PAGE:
A few months ago, there was talk that ZuZu, the Middle East’s slightly swankier lounge, would stop hosting live music in favor of more DJ-centric music nights, like Solid! and the always-popular Soul-le-lu-jah. This hasn’t proved to be the case, I’m glad to report.
Daniel Striped Tiger, photo by Christopher Huang.
Dudes in sleeveless T-shirts who looked as if they’d been bathing in Taco Bell bathrooms for months rolled amps through the quiet, misty Harvard quad to Holden Chapel, where a stately portrait of a shiny-domed professor looked down on a mess of kids flailing around to screamo cadre the Saddest Landscape.
If there was one thing I didn’t expect to see displayed on stage this windy Saturday, it was big smiles. Spastic dances? Yes. Twitchy guitar palpitations? Check. Darkly intoned exhortations over a punishing rhythm section? Sure. But when you think Six Finger Satellite, musicians grinning ear-to-ear in musical exultation is not an image that comes to mind.
Repo: The Genetic Opera screens April 18 at the Coolidge
Two weekends ago, I went to the Coolidge to see the midnight screening of Repo: The Genetic Opera,
the 2008 rock musical set in a decadent, surgery-obsessed dystopia. I
should have known something was amiss right away when, before the movie
started, a dude dressed in what appeared to be a conductor’s outfit
stood up and commenced screaming film quotes until the audience gave
him a satisfactory callback response.
The advantage of dubbing something an “experiment” is that — no matter what the outcome — you’ve achieved your goal. That’s not a swipe at the Institute of Contemporary Art, which has hosted a number of successful — and daring — avant-garde “Experiment” shindigs at its Waterfront home base. I’m just saying that my not having had the best time since senior prom doesn’t mean the throwdown wasn’t interesting, or even worthwhile.
There were no Fiji mermaids or dog-faced boys to be found at the
“Cabinet of Wonders” show at the Brattle Theatre last Thursday, but the
odd variety-show format ensured that its shelves were well-stocked with
First, the night’s host — Hastings-born, Dylan-inspired
singer-songwriter John Wesley Harding — tore into a few earwormy
numbers off his new album, Who Was Changed and Who Was Dead
On hiatus for the last 13 years, Irish-bred rap group House of Pain returned for a one-night performance at the Roxy on St. Patty’s Day. One would think that after over a decade off-stage, the group would have delivered a power-punch performance that lingered on the lips of the audience for years to come. Instead, the audience received yes energetic, but not a long-lasting impression of this once ground-breaking group.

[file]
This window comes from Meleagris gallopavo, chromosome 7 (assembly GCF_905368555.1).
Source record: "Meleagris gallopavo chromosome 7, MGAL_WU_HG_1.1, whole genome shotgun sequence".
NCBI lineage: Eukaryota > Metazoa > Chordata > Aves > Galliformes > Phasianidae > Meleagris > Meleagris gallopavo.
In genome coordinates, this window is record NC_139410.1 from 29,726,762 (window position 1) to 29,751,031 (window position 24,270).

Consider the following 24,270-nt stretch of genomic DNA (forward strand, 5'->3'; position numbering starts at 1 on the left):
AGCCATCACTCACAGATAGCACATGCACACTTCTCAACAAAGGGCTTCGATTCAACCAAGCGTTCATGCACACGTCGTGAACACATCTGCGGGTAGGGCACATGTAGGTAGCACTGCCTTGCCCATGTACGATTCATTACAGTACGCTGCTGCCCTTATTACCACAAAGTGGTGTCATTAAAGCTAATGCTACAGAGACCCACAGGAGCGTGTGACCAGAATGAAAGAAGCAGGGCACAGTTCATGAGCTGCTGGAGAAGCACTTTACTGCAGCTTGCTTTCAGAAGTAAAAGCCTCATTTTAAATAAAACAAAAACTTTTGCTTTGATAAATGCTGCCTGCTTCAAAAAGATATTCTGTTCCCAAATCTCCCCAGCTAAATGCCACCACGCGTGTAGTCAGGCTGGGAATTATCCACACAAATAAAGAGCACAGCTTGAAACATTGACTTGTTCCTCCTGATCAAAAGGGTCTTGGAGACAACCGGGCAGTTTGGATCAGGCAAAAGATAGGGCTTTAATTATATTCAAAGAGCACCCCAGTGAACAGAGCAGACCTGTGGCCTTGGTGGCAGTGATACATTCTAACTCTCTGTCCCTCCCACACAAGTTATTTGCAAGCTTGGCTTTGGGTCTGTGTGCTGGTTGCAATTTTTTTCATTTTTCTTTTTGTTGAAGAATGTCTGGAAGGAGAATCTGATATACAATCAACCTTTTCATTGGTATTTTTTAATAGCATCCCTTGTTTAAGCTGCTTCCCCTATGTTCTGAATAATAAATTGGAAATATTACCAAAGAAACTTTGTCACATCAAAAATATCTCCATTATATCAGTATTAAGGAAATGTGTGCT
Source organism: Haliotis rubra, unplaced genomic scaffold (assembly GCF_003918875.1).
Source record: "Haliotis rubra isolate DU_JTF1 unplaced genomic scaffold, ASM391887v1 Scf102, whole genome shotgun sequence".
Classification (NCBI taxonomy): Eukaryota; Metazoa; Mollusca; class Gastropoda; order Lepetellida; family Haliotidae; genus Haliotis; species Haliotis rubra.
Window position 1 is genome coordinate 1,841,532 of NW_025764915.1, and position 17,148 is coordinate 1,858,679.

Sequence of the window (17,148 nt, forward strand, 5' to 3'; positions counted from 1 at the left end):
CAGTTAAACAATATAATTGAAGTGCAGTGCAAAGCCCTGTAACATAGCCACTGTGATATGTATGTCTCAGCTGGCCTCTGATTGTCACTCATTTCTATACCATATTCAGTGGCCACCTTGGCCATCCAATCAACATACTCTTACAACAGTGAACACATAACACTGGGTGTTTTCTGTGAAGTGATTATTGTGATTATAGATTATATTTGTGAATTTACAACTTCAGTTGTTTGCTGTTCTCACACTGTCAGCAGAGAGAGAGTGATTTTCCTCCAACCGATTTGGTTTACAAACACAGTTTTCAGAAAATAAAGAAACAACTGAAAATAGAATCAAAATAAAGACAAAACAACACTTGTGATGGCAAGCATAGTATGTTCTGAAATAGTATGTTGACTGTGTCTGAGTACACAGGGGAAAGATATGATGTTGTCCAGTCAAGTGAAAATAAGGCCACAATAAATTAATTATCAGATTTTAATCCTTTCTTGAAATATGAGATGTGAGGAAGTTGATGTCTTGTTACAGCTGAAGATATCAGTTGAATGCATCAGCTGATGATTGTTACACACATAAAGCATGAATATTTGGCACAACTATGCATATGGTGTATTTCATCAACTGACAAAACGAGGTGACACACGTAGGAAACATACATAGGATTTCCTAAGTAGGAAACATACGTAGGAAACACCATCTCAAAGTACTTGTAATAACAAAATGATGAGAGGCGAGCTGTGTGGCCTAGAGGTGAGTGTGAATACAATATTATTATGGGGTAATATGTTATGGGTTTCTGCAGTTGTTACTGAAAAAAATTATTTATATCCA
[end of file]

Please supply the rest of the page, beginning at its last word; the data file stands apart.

About five hours into the show Friday night at the Cambridge YMCA, MC and resident Whitehaus scribe Brian S. Ellis once again climbs on stage in a pool-shark three-piece suit to introduce the Needy Visions. “We knew we had to get the greatest band that Weymouth, Massachusetts, has ever produced. And we did research.
If you see an
older white Cambridge intellectual correcting someone who says “breakdancing”
instead of “breaking,” or explaining how the term “hip-hop” dates back to the
1940s, chances are he or she attended “Expect the Unexpected” last Tuesday, an
evening of boom-bap flair and Jody Adams flavor at the celeb chef’s heavily
propped Charles Hotel high-grubbery, Rialto.
It’s a Thursday night, and the vestibule of the Berklee Performance
Center is squirming with hopefuls trying to get into tonight’s
way-sold-out show. A girl offering up a spare ticket sets off a
grabbing frenzy. From the security guard’s perplexed crowd-control
attempts, I get the impression that the BPC was not entirely prepared
for this onslaught.
JONATHAN PETERS + WIL TRAHAN | March 6 | Rise, Boston
In what I was told was his first spin ever at Rise, JONATHAN PETERS drew a large waiting line of fans – guys and gals, very mainstream, as unlike the glitter and flash of Peters’s New York scene as possible. By 3am, Rise’s dance floors were packed, and they stayed packed.